An influential MP has questioned whether ministers are telling the truth about the Government’s troubled flagship benefit reforms after the head of the civil service poured doubt over the Employment Minister’s claims they were on track.
Public Accounts Committee chair Margaret Hodge described the “smoke and mirrors” over Universal Credit (UC) after hearing evidence from civil service chief Sir Bob Kerslake, who revealed the Treasury had not fully signed off the reforms.
She suggested his account appeared to differ from that of Employment Minister Esther McVey, who has said in written parliamentary answers that the business case for UC had been approved by the Treasury, according to Labour.
Ms McVey said in a debate on Universal Credit last night that the Treasury had signed off funding for UC until the end of the current Parliament, which appeared to chime with what Sir Bob told the committee and what Treasury Minister Nicky Morgan said in a written parliamentary answer yesterday.
But Ms Hodge said backbenchers need a mechanism to determine “who is telling the truth” as two other senior civil servants gave her committee vague accounts of UC’s progress.
Treasury permanent secretary Sir Nicholas Macpherson repeatedly dodged questions about whether it had been signed off but said there were Treasury decisions to be made “at each key milestone”. Cabinet Secretary Sir Jeremy Heywood also told the committee that “in its current form” UC is on track.
Raising a point of order in the Commons, Labour MP Ms Hodge said: “The importance here for backbench members is we need to know who is telling the truth – the head of the civil service or the minister?
“We need to have a mechanism which enables us to assess that.
“Smoke and mirrors have been used, hundreds of millions of pounds are at stake, millions of benefit claimants will have their future at risk, and we as backbenchers need to know in this House.”
UC – a project that will unify six different welfare payments – has been beset by problems since its launch.
More than £40 million spent on IT was written off in 2012/13, with a further £91 million of software code expected to be written down in value to nil over the next five years.
Shadow work and pensions secretary Rachel Reeves asked whether Ms McVey needed to correct the record in line with the ministerial code.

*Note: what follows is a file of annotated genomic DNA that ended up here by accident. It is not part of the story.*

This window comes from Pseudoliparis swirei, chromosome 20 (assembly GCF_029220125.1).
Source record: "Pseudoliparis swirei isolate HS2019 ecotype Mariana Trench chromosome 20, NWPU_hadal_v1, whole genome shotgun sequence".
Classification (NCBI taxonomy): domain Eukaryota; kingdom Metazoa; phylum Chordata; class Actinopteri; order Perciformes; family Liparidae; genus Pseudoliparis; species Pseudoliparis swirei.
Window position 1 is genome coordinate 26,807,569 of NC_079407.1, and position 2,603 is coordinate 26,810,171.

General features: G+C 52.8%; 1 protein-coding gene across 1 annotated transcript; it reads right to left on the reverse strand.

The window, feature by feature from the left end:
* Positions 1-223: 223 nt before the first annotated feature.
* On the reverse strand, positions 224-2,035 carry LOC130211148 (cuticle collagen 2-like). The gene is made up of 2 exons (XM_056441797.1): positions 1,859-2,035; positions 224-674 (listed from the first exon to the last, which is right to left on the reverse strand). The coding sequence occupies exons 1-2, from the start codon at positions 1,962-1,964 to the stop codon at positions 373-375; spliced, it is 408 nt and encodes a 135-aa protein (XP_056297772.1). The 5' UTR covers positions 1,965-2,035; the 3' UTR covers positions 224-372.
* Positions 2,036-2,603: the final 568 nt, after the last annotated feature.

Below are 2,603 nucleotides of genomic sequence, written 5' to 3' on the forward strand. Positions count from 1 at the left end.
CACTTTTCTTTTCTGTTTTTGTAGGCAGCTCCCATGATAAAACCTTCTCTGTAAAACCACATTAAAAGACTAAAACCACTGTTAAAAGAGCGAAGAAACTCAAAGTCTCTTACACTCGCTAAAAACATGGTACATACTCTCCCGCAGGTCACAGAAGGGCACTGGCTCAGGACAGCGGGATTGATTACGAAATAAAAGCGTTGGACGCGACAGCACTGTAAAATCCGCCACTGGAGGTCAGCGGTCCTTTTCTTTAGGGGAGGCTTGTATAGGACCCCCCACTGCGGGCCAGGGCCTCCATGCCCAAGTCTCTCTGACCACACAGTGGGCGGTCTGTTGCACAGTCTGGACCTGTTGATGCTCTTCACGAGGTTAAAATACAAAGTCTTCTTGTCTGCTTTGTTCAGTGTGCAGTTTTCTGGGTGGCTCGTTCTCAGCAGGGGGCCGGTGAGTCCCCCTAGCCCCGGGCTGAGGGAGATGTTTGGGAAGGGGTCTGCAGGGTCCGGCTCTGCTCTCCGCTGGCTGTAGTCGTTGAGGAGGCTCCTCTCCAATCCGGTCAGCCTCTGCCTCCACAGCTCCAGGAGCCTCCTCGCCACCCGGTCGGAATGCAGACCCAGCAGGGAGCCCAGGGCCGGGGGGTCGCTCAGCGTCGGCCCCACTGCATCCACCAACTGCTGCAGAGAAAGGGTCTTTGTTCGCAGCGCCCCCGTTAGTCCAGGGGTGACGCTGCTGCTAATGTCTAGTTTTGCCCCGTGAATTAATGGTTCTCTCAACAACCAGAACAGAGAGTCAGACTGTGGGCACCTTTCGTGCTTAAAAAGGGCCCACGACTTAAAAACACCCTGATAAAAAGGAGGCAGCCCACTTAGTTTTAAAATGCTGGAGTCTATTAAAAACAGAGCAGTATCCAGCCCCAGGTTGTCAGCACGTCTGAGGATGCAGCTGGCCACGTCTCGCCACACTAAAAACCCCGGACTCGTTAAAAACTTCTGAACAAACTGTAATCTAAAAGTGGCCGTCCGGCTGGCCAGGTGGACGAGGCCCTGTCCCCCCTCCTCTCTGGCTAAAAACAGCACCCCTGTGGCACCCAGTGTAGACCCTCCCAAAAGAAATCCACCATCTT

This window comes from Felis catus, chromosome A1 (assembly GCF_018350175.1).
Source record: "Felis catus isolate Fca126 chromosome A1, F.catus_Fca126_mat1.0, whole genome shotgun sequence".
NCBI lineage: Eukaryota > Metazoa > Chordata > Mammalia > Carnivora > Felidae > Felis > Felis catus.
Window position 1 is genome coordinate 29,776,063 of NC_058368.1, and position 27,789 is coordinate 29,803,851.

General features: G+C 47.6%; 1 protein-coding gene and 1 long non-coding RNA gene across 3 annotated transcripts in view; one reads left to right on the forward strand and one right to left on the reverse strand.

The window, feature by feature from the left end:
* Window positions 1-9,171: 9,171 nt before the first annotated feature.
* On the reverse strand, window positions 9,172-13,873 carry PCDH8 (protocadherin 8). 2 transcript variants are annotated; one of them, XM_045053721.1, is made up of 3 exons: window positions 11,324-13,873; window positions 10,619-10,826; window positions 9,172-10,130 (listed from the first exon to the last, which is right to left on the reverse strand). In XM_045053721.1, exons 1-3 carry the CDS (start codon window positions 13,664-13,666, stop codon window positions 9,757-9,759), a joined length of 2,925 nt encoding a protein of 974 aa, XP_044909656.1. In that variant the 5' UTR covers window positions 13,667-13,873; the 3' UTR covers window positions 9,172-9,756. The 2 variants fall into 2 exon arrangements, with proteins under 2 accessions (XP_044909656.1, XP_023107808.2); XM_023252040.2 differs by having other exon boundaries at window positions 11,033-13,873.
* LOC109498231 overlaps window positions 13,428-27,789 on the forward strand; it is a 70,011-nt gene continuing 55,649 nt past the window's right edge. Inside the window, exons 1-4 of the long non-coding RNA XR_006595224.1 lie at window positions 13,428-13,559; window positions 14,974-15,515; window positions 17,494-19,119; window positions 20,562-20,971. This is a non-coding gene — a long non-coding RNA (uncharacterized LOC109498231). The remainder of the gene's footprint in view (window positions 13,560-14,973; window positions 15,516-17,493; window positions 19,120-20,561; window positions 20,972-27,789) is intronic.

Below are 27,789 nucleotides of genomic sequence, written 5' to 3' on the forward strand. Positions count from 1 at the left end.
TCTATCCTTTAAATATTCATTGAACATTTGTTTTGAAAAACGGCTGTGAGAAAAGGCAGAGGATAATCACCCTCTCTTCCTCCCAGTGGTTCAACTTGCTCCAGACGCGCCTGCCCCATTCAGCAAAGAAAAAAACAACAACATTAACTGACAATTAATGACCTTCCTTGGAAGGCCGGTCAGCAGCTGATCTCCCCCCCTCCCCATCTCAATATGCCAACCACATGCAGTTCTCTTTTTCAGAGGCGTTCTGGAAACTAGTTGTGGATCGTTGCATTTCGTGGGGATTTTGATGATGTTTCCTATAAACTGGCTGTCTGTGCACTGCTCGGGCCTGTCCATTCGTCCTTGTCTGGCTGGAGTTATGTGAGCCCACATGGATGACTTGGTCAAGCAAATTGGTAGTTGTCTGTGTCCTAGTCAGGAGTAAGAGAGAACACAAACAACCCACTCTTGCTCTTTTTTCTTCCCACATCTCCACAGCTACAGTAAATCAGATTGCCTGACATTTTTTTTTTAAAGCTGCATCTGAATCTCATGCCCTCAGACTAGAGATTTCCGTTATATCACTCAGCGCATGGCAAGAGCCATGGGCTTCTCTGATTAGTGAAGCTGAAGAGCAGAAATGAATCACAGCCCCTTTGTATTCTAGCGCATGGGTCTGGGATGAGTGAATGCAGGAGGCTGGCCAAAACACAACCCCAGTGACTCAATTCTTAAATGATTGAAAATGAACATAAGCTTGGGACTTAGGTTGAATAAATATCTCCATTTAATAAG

Speaker John Bercow said the procedure of coming to the Commons to set the record straight is “available to ministers”.
Also raising a point of order, Ms Reeves said : “The ministerial code of conduct that ministers must give accurate and truthful information to Parliament, correcting any inadvertent error at the earliest opportunity.
“On June 11 I asked whether the Department for Work and Pensions business case for the implementation of Universal Credit had been approved by the Treasury.
“The Employment Minister replied saying the Chief Secretary has approved the Universal Credit strategic outline business case plans for the remainder of this Parliament, as per the ministerial announcement on December 5 2013.
“When asked yesterday whether the Treasury had signed off the business case for Universal Credit, Sir Bob Kerslake told the Public Accounts committee ‘I think we should not beat about the bush, it has not been signed off’.
“And this morning the Financial Secretary responded to a parliamentary question asking whether the Treasury had signed off the business case by saying all her department had done is approve funding for the programme in 2013/14 and 2014/15.
“In other words, the straightforward answer to the question ‘has the Treasury approved the DWP’s business case for the implementation of Universal Credit?’ is no – the reverse of what the Employment Minister said.
“Can you explain to the House the process whereby a minister can correct the record?”
Mr Bercow replied: “Every member of the House is responsible for the veracity of what he or she says in it.
“As you will be aware, and other members will know, there is a procedure available to ministers if they need to correct the record, it’s open to them to do so by coming to the House and setting the record straight if they judge that appropriate.
“In so far as issues appertaining to the ministerial code are concerned, the House will be aware that I’m not responsible for compliance with the code, that responsibility rests elsewhere.”
A DWP spokesman said: “Universal Credit is a vital reform that will ensure we have a welfare system that means people are better off in work than on benefits.
“The facts remain that Universal Credit is on track to roll out safely and securely against the plan set out last year. It is already transforming people’s lives and is available in a growing number of areas, including 24 Jobcentres, and last week expanded to claims from couples.
“The Treasury has been fully engaged – they have approved the rollout plan and have approved all funding to date.”